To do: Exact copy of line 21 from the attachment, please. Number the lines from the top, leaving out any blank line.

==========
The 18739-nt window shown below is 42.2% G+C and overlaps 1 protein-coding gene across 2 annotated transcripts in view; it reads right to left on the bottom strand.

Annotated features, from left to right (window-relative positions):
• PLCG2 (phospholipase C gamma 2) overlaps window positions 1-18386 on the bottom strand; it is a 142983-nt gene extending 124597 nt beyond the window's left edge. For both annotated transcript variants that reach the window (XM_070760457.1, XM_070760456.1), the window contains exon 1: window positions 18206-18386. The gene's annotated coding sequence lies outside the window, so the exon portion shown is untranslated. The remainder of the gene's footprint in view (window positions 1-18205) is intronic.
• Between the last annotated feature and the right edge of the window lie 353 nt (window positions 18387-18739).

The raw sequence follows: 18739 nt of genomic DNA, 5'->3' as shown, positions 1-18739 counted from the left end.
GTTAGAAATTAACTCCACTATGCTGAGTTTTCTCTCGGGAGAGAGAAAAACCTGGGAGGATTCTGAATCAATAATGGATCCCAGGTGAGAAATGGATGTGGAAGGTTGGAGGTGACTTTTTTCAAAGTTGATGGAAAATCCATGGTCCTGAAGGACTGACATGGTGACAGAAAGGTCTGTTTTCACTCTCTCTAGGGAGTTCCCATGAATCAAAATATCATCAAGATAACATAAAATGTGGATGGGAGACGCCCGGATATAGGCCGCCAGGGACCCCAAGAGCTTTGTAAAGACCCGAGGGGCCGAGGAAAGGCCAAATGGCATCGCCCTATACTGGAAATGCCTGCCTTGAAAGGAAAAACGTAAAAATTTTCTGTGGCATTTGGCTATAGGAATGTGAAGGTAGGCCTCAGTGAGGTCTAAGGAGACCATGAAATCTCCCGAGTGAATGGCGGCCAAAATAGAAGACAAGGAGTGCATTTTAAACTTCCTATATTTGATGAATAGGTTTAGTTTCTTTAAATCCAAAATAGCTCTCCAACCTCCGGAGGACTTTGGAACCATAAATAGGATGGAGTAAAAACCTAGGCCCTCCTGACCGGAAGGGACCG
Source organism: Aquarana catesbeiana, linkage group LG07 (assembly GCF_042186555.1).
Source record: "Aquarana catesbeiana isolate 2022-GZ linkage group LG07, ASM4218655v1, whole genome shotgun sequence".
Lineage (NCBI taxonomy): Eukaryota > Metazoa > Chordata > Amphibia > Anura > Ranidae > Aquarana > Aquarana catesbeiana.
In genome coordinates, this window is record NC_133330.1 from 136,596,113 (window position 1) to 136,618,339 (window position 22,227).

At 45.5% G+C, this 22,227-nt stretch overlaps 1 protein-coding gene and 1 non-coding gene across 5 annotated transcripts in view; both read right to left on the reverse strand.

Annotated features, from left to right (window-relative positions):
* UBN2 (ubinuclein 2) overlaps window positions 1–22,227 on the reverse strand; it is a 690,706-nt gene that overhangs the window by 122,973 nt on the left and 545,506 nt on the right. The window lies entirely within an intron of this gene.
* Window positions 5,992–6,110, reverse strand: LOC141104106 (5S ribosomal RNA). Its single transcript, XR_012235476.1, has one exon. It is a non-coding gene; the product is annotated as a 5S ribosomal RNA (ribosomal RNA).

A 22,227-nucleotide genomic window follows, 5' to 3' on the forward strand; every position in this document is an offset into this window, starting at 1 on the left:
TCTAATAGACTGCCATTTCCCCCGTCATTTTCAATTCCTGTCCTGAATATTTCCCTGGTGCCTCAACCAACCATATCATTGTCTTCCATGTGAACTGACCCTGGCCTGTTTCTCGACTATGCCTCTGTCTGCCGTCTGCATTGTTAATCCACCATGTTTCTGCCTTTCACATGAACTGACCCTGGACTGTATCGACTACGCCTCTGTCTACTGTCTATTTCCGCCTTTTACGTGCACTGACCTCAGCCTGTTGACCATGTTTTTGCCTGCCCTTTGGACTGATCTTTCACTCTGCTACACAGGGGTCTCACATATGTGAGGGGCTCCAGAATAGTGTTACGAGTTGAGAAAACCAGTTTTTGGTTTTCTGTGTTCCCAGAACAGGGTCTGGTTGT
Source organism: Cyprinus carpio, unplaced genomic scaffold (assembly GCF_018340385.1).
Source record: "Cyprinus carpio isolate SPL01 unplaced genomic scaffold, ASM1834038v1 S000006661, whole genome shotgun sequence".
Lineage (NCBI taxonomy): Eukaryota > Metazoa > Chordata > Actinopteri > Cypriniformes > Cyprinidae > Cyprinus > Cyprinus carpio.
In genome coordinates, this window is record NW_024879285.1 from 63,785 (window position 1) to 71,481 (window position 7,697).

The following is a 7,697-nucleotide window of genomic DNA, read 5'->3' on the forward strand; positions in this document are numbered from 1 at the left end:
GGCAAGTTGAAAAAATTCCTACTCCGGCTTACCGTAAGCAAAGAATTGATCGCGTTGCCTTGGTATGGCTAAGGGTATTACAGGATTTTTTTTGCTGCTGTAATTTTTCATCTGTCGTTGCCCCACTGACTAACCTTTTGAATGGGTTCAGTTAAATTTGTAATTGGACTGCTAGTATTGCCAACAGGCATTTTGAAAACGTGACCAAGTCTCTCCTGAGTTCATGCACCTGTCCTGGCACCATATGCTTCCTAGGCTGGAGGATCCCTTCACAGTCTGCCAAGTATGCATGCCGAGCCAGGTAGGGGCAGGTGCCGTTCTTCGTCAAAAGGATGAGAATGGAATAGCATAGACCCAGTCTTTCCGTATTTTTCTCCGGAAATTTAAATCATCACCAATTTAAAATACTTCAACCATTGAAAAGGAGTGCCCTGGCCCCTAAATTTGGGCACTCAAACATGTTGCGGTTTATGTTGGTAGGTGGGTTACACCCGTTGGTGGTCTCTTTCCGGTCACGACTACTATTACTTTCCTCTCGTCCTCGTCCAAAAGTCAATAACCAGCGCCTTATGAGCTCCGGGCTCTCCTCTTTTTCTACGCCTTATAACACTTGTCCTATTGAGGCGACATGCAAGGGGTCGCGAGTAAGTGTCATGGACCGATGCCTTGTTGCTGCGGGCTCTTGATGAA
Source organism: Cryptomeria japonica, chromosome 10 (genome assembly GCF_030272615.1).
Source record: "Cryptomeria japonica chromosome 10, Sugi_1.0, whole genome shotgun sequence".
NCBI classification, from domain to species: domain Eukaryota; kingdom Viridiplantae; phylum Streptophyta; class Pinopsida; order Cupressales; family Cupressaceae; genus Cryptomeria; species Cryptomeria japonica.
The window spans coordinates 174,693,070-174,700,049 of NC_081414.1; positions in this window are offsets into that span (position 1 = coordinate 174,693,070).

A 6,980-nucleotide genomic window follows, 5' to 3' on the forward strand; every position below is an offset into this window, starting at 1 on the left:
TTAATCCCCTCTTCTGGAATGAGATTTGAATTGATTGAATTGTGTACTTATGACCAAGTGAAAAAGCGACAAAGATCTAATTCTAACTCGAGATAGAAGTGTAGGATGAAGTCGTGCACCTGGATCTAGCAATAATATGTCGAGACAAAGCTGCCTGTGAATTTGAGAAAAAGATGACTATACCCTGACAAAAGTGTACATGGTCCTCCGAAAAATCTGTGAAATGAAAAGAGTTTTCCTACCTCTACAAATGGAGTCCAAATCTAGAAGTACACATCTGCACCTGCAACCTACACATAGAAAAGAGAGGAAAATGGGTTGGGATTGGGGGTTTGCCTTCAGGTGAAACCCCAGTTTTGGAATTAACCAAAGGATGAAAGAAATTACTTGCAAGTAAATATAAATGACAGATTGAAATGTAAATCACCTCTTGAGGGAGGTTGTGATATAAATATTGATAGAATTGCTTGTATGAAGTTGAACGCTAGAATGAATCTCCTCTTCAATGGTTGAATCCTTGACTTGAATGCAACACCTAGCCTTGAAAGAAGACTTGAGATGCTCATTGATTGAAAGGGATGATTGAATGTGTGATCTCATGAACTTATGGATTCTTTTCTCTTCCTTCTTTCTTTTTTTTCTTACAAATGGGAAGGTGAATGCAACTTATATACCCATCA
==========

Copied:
The following is a 7,697-nucleotide window of genomic DNA, read 5'->3' on the forward strand; positions in this document are numbered from 1 at the left end: